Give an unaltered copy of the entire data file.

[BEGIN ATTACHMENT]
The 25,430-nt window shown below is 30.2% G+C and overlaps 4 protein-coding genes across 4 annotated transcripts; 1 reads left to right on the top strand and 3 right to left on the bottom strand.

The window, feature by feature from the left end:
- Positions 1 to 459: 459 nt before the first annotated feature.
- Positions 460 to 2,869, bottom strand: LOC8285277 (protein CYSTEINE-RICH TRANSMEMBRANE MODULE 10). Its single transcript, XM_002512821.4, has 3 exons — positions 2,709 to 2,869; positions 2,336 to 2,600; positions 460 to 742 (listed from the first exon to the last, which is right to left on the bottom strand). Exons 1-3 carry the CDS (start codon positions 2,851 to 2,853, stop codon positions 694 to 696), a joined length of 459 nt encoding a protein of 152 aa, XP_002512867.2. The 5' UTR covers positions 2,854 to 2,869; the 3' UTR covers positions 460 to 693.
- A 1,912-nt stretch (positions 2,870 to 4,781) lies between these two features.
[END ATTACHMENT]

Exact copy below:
The 25,430-nt window shown below is 30.2% G+C and overlaps 4 protein-coding genes across 4 annotated transcripts; 1 reads left to right on the top strand and 3 right to left on the bottom strand.

The window, feature by feature from the left end:
- Positions 1 to 459: 459 nt before the first annotated feature.
- Positions 460 to 2,869, bottom strand: LOC8285277 (protein CYSTEINE-RICH TRANSMEMBRANE MODULE 10). Its single transcript, XM_002512821.4, has 3 exons — positions 2,709 to 2,869; positions 2,336 to 2,600; positions 460 to 742 (listed from the first exon to the last, which is right to left on the bottom strand). Exons 1-3 carry the CDS (start codon positions 2,851 to 2,853, stop codon positions 694 to 696), a joined length of 459 nt encoding a protein of 152 aa, XP_002512867.2. The 5' UTR covers positions 2,854 to 2,869; the 3' UTR covers positions 460 to 693.
- A 1,912-nt stretch (positions 2,870 to 4,781) lies between these two features.